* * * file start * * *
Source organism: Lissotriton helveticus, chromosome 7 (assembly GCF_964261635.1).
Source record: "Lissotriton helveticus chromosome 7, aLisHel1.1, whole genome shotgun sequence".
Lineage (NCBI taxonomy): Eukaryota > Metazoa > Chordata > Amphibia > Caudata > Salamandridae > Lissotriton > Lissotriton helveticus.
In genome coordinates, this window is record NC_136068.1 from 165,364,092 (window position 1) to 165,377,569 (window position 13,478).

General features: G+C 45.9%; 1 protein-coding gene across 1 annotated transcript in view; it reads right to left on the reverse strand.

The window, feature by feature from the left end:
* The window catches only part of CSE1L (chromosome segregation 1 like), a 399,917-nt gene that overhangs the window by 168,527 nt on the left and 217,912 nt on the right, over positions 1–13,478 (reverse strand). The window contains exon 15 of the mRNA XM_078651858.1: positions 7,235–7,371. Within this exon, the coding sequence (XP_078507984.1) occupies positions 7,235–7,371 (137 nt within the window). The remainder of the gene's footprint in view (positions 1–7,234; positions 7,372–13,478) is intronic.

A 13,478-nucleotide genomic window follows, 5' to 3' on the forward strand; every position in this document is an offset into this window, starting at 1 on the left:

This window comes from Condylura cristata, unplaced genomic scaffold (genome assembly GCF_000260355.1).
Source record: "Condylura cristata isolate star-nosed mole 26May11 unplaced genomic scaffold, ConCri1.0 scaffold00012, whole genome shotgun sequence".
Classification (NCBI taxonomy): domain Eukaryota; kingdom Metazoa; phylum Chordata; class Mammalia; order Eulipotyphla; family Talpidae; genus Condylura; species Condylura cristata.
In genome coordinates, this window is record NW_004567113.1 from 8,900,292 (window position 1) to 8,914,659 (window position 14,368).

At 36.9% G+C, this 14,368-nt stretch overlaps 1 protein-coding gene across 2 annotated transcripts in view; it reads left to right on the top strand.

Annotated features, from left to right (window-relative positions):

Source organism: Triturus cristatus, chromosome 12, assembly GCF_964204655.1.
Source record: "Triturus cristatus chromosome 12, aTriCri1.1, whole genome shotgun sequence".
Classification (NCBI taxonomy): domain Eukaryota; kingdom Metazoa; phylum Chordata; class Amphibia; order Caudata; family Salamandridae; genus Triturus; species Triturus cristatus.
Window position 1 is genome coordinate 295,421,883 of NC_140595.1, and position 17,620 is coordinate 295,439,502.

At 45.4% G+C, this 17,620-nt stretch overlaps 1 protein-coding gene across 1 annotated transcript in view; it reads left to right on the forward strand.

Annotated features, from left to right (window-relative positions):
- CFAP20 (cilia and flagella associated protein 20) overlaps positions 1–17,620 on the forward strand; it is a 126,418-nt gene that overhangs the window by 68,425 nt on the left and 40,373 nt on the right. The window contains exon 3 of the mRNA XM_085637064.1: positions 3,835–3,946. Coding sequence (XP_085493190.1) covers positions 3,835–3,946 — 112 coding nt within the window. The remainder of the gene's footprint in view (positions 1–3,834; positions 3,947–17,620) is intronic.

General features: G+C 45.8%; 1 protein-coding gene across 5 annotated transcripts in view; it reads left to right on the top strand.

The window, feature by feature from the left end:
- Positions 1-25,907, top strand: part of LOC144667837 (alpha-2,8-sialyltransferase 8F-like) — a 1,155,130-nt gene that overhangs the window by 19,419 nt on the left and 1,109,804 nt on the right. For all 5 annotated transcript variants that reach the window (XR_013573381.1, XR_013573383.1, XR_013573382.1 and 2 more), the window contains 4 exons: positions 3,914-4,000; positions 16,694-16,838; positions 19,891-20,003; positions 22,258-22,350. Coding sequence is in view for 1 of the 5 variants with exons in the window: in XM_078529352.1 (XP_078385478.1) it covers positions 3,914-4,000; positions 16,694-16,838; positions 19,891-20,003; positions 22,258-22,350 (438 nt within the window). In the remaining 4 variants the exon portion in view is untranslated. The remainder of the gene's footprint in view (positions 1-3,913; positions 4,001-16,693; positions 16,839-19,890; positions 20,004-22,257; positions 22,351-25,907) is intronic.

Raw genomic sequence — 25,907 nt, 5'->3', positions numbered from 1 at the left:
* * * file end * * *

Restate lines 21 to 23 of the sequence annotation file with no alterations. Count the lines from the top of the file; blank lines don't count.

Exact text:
- CFAP20 (cilia and flagella associated protein 20) overlaps positions 1–17,620 on the forward strand; it is a 126,418-nt gene that overhangs the window by 68,425 nt on the left and 40,373 nt on the right. The window contains exon 3 of the mRNA XM_085637064.1: positions 3,835–3,946. Coding sequence (XP_085493190.1) covers positions 3,835–3,946 — 112 coding nt within the window. The remainder of the gene's footprint in view (positions 1–3,834; positions 3,947–17,620) is intronic.

General features: G+C 45.8%; 1 protein-coding gene across 5 annotated transcripts in view; it reads left to right on the top strand.

The window, feature by feature from the left end: